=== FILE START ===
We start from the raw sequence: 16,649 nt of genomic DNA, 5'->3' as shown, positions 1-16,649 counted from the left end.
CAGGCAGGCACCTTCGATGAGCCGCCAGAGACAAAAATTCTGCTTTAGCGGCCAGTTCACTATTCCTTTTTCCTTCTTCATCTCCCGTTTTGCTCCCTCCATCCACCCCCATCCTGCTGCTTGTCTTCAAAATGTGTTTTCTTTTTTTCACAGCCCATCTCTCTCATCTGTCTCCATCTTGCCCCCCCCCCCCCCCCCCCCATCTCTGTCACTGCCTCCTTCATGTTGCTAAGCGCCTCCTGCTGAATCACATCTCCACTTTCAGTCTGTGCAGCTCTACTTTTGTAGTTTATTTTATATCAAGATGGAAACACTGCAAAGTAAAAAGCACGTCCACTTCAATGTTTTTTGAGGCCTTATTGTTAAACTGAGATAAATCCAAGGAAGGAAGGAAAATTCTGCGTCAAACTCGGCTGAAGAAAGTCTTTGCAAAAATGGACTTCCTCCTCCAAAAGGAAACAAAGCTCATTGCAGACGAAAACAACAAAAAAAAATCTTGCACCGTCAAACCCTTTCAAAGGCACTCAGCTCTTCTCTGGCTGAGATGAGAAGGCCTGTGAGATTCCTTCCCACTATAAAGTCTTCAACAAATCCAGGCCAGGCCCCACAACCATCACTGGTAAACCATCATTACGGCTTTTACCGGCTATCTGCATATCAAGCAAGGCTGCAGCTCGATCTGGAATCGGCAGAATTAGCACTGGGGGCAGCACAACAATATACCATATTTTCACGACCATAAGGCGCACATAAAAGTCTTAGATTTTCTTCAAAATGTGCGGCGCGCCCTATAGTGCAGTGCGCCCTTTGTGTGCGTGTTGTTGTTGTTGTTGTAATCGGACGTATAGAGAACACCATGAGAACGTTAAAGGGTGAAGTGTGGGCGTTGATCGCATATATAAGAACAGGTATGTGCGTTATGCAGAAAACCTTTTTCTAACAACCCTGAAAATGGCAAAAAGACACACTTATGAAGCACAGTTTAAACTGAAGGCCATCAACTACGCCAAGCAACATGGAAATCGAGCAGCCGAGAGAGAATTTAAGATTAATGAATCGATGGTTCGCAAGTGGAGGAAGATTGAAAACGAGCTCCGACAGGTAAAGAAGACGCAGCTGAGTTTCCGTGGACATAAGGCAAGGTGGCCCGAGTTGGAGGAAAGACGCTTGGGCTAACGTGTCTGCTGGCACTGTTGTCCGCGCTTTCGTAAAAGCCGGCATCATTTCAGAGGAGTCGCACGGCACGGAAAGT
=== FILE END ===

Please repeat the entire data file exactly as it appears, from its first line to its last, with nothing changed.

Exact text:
We start from the raw sequence: 16,649 nt of genomic DNA, 5'->3' as shown, positions 1-16,649 counted from the left end.
CAGGCAGGCACCTTCGATGAGCCGCCAGAGACAAAAATTCTGCTTTAGCGGCCAGTTCACTATTCCTTTTTCCTTCTTCATCTCCCGTTTTGCTCCCTCCATCCACCCCCATCCTGCTGCTTGTCTTCAAAATGTGTTTTCTTTTTTTCACAGCCCATCTCTCTCATCTGTCTCCATCTTGCCCCCCCCCCCCCCCCCCCCATCTCTGTCACTGCCTCCTTCATGTTGCTAAGCGCCTCCTGCTGAATCACATCTCCACTTTCAGTCTGTGCAGCTCTACTTTTGTAGTTTATTTTATATCAAGATGGAAACACTGCAAAGTAAAAAGCACGTCCACTTCAATGTTTTTTGAGGCCTTATTGTTAAACTGAGATAAATCCAAGGAAGGAAGGAAAATTCTGCGTCAAACTCGGCTGAAGAAAGTCTTTGCAAAAATGGACTTCCTCCTCCAAAAGGAAACAAAGCTCATTGCAGACGAAAACAACAAAAAAAAATCTTGCACCGTCAAACCCTTTCAAAGGCACTCAGCTCTTCTCTGGCTGAGATGAGAAGGCCTGTGAGATTCCTTCCCACTATAAAGTCTTCAACAAATCCAGGCCAGGCCCCACAACCATCACTGGTAAACCATCATTACGGCTTTTACCGGCTATCTGCATATCAAGCAAGGCTGCAGCTCGATCTGGAATCGGCAGAATTAGCACTGGGGGCAGCACAACAATATACCATATTTTCACGACCATAAGGCGCACATAAAAGTCTTAGATTTTCTTCAAAATGTGCGGCGCGCCCTATAGTGCAGTGCGCCCTTTGTGTGCGTGTTGTTGTTGTTGTTGTAATCGGACGTATAGAGAACACCATGAGAACGTTAAAGGGTGAAGTGTGGGCGTTGATCGCATATATAAGAACAGGTATGTGCGTTATGCAGAAAACCTTTTTCTAACAACCCTGAAAATGGCAAAAAGACACACTTATGAAGCACAGTTTAAACTGAAGGCCATCAACTACGCCAAGCAACATGGAAATCGAGCAGCCGAGAGAGAATTTAAGATTAATGAATCGATGGTTCGCAAGTGGAGGAAGATTGAAAACGAGCTCCGACAGGTAAAGAAGACGCAGCTGAGTTTCCGTGGACATAAGGCAAGGTGGCCCGAGTTGGAGGAAAGACGCTTGGGCTAACGTGTCTGCTGGCACTGTTGTCCGCGCTTTCGTAAAAGCCGGCATCATTTCAGAGGAGTCGCACGGCACGGAAAGT